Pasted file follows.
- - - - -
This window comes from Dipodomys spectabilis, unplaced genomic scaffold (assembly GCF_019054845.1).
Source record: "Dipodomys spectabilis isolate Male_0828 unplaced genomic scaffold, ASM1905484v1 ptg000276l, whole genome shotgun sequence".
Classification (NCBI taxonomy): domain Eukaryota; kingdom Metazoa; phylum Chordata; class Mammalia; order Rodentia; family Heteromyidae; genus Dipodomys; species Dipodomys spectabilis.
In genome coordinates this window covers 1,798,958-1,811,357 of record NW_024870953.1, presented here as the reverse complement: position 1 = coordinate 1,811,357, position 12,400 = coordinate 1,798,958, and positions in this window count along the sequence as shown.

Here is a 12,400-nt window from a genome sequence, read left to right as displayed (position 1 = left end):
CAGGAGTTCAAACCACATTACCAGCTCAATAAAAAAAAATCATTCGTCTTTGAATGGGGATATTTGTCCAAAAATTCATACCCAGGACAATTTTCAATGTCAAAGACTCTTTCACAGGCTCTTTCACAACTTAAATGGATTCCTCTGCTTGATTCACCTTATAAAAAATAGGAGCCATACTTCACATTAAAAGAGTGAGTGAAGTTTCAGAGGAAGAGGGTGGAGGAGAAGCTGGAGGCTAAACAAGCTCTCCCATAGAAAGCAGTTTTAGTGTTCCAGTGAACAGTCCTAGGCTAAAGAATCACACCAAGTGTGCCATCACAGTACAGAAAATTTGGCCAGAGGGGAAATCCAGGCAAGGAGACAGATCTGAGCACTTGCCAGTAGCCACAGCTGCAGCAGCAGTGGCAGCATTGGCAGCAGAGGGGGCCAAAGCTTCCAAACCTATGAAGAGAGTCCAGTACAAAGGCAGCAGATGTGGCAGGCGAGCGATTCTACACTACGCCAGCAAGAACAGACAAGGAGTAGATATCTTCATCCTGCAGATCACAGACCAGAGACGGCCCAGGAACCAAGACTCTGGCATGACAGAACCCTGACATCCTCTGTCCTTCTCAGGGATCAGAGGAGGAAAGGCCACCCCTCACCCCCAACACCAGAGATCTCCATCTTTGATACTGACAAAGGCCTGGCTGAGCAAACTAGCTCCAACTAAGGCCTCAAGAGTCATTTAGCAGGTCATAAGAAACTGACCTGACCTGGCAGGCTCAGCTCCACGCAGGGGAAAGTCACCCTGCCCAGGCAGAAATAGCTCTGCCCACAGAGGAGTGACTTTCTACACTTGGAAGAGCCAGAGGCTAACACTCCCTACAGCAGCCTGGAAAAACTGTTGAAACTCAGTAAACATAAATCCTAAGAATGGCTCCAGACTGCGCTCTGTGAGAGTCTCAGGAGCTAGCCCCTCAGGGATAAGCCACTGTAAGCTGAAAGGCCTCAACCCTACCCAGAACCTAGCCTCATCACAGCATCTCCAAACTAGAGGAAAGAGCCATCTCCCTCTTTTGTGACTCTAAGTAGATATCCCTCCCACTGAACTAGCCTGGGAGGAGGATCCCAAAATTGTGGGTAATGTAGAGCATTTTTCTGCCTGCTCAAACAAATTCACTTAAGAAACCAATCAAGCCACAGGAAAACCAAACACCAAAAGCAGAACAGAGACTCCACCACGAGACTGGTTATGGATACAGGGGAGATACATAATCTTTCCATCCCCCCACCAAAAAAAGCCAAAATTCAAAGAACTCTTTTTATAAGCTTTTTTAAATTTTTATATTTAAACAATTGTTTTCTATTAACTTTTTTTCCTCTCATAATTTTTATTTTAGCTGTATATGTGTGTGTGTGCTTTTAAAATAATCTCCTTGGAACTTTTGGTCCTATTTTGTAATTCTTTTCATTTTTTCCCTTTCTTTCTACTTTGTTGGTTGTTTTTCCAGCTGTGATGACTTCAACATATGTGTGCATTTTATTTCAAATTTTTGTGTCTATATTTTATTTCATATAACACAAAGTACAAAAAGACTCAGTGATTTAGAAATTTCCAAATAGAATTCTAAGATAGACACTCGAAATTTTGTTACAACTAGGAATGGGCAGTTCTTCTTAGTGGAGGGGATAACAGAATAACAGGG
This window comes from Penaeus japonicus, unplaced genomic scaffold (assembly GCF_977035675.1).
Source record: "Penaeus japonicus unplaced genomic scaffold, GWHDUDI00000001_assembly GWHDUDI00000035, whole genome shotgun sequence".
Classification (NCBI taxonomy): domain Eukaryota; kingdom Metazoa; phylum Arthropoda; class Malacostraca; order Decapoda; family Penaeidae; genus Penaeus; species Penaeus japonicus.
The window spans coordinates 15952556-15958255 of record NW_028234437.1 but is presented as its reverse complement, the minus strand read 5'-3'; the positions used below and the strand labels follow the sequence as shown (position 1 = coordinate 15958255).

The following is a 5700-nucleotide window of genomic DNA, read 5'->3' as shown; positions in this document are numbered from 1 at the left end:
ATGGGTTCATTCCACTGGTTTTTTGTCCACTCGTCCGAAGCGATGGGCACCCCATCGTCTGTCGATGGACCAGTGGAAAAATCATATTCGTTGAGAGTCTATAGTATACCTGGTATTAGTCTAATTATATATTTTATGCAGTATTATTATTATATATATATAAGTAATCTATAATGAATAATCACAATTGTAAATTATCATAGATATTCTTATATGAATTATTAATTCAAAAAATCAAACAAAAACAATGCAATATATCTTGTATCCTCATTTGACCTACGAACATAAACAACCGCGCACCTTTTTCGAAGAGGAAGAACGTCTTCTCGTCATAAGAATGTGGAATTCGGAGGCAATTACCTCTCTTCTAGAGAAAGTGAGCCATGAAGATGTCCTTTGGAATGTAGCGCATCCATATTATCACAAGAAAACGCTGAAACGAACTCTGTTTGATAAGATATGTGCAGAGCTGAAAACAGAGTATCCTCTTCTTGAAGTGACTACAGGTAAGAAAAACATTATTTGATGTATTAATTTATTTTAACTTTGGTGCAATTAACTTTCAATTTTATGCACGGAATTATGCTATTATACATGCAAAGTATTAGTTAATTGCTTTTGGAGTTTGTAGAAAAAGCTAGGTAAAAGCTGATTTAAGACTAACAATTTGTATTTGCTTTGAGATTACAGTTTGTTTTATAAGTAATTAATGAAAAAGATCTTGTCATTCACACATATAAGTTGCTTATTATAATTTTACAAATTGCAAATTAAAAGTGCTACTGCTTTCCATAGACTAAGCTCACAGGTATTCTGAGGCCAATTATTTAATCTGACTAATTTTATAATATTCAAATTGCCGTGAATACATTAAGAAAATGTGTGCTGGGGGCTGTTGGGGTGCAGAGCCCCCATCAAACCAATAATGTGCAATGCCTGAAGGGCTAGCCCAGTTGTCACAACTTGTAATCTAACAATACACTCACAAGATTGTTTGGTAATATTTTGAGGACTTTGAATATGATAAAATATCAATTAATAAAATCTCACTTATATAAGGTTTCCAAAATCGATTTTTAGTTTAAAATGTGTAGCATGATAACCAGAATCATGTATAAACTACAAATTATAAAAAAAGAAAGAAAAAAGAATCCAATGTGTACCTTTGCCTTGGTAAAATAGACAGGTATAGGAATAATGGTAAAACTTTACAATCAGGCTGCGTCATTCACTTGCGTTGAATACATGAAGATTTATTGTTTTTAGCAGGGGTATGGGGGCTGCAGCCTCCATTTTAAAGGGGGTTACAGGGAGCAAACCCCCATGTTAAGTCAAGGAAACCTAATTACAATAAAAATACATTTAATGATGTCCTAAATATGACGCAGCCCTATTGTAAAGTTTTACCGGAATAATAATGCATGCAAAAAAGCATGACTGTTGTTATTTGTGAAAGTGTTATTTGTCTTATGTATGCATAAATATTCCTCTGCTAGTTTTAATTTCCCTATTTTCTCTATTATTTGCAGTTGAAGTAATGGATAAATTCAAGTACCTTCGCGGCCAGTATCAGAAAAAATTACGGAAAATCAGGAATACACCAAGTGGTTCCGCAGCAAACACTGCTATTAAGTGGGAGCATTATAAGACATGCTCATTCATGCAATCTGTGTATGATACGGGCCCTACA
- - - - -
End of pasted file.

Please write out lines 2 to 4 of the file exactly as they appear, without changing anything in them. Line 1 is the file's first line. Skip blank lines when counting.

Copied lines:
Source record: "Dipodomys spectabilis isolate Male_0828 unplaced genomic scaffold, ASM1905484v1 ptg000276l, whole genome shotgun sequence".
Classification (NCBI taxonomy): domain Eukaryota; kingdom Metazoa; phylum Chordata; class Mammalia; order Rodentia; family Heteromyidae; genus Dipodomys; species Dipodomys spectabilis.
In genome coordinates this window covers 1,798,958-1,811,357 of record NW_024870953.1, presented here as the reverse complement: position 1 = coordinate 1,811,357, position 12,400 = coordinate 1,798,958, and positions in this window count along the sequence as shown.